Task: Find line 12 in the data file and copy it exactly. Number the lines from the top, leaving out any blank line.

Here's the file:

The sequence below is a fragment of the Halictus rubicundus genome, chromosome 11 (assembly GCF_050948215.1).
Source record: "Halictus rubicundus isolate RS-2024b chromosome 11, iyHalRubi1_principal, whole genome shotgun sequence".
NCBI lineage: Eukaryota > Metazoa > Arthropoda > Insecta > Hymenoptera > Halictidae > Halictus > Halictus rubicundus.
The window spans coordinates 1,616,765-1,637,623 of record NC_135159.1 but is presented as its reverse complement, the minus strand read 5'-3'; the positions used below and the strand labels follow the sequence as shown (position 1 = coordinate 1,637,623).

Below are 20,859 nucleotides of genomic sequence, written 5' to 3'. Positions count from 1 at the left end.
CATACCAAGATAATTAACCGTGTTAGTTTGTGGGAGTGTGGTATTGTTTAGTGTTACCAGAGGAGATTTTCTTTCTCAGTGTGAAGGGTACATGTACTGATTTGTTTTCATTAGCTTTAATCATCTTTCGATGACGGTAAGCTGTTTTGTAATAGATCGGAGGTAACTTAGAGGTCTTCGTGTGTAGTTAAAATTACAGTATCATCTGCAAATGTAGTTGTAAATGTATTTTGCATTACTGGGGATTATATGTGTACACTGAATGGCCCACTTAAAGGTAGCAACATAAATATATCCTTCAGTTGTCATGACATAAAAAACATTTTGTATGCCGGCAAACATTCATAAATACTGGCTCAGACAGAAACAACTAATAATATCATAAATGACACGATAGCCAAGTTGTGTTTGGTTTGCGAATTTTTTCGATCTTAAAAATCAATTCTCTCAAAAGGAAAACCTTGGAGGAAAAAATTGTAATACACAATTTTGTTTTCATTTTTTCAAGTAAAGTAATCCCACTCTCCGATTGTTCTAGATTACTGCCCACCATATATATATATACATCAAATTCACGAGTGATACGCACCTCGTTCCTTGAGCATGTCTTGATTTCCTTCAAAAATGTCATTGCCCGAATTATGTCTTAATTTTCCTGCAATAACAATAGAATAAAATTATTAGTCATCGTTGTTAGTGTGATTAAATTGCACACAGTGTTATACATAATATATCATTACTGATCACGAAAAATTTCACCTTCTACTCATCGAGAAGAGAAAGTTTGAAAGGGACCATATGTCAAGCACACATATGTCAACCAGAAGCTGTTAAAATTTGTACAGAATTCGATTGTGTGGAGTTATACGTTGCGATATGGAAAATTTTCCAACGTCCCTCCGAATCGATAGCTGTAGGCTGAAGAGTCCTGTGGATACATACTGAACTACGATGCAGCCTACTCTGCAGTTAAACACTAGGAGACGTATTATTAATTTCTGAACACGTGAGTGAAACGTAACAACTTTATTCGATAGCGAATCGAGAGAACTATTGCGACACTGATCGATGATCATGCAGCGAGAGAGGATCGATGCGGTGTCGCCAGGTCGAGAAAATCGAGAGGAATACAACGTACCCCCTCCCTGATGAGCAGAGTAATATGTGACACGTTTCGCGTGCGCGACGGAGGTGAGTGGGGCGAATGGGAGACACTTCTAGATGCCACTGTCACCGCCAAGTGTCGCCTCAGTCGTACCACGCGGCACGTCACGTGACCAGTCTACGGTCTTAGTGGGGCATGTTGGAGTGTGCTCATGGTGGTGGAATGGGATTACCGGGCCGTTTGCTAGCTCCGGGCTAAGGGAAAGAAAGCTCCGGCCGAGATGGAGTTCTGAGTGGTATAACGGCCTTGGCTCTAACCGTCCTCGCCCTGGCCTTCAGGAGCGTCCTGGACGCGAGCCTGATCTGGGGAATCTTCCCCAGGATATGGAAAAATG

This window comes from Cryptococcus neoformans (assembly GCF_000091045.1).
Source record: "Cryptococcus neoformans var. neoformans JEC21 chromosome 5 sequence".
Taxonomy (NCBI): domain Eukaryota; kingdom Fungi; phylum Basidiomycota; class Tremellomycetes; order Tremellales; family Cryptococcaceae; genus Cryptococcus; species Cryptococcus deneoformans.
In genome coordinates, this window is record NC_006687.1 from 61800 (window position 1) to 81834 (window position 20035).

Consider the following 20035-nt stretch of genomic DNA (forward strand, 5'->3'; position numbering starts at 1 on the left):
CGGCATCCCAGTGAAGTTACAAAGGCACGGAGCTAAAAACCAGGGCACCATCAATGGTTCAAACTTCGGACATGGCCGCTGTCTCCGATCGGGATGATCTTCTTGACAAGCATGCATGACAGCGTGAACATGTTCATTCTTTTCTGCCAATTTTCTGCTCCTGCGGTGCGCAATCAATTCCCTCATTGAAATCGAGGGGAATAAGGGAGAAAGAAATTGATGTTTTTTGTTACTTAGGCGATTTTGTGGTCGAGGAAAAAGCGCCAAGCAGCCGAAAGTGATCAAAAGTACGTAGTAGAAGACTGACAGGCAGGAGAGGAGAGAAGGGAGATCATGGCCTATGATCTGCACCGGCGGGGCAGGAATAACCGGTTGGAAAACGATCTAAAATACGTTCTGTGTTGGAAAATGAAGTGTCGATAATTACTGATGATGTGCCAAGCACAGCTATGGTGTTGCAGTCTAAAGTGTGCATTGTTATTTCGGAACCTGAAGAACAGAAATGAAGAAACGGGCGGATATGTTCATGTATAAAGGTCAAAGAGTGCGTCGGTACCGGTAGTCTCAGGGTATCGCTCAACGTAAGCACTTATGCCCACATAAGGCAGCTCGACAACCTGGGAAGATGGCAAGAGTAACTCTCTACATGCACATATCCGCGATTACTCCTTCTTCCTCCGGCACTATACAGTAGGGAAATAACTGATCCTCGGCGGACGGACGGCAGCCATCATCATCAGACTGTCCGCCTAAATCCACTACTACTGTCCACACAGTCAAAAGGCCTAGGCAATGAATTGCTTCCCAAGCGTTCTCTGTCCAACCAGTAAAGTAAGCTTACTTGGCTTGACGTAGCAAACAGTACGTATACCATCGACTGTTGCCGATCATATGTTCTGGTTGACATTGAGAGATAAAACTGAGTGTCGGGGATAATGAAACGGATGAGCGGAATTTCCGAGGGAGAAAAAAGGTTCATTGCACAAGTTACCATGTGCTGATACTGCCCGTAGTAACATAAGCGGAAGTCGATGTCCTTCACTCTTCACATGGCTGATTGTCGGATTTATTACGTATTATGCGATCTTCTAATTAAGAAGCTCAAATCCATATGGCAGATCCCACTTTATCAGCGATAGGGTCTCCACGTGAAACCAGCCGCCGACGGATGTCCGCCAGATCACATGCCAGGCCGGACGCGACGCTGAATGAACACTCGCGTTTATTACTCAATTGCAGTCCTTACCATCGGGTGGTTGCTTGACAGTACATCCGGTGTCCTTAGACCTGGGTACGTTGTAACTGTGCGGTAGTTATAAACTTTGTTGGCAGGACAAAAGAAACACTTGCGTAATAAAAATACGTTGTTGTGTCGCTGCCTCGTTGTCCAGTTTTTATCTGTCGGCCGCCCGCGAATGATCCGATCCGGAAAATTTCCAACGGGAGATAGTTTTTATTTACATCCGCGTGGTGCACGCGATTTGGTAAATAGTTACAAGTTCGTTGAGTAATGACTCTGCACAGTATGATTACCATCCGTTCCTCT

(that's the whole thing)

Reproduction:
CGGCATCCCAGTGAAGTTACAAAGGCACGGAGCTAAAAACCAGGGCACCATCAATGGTTCAAACTTCGGACATGGCCGCTGTCTCCGATCGGGATGATCTTCTTGACAAGCATGCATGACAGCGTGAACATGTTCATTCTTTTCTGCCAATTTTCTGCTCCTGCGGTGCGCAATCAATTCCCTCATTGAAATCGAGGGGAATAAGGGAGAAAGAAATTGATGTTTTTTGTTACTTAGGCGATTTTGTGGTCGAGGAAAAAGCGCCAAGCAGCCGAAAGTGATCAAAAGTACGTAGTAGAAGACTGACAGGCAGGAGAGGAGAGAAGGGAGATCATGGCCTATGATCTGCACCGGCGGGGCAGGAATAACCGGTTGGAAAACGATCTAAAATACGTTCTGTGTTGGAAAATGAAGTGTCGATAATTACTGATGATGTGCCAAGCACAGCTATGGTGTTGCAGTCTAAAGTGTGCATTGTTATTTCGGAACCTGAAGAACAGAAATGAAGAAACGGGCGGATATGTTCATGTATAAAGGTCAAAGAGTGCGTCGGTACCGGTAGTCTCAGGGTATCGCTCAACGTAAGCACTTATGCCCACATAAGGCAGCTCGACAACCTGGGAAGATGGCAAGAGTAACTCTCTACATGCACATATCCGCGATTACTCCTTCTTCCTCCGGCACTATACAGTAGGGAAATAACTGATCCTCGGCGGACGGACGGCAGCCATCATCATCAGACTGTCCGCCTAAATCCACTACTACTGTCCACACAGTCAAAAGGCCTAGGCAATGAATTGCTTCCCAAGCGTTCTCTGTCCAACCAGTAAAGTAAGCTTACTTGGCTTGACGTAGCAAACAGTACGTATACCATCGACTGTTGCCGATCATATGTTCTGGTTGACATTGAGAGATAAAACTGAGTGTCGGGGATAATGAAACGGATGAGCGGAATTTCCGAGGGAGAAAAAAGGTTCATTGCACAAGTTACCATGTGCTGATACTGCCCGTAGTAACATAAGCGGAAGTCGATGTCCTTCACTCTTCACATGGCTGATTGTCGGATTTATTACGTATTATGCGATCTTCTAATTAAGAAGCTCAAATCCATATGGCAGATCCCACTTTATCAGCGATAGGGTCTCCACGTGAAACCAGCCGCCGACGGATGTCCGCCAGATCACATGCCAGGCCGGACGCGACGCTGAATGAACACTCGCGTTTATTACTCAATTGCAGTCCTTACCATCGGGTGGTTGCTTGACAGTACATCCGGTGTCCTTAGACCTGGGTACGTTGTAACTGTGCGGTAGTTATAAACTTTGTTGGCAGGACAAAAGAAACACTTGCGTAATAAAAATACGTTGTTGTGTCGCTGCCTCGTTGTCCAGTTTTTATCTGTCGGCCGCCCGCGAATGATCCGATCCGGAAAATTTCCAACGGGAGATAGTTTTTATTTACATCCGCGTGGTGCACGCGATTTGGTAAATAGTTACAAGTTCGTTGAGTAATGACTCTGCACAGTATGATTACCATCCGTTCCTCT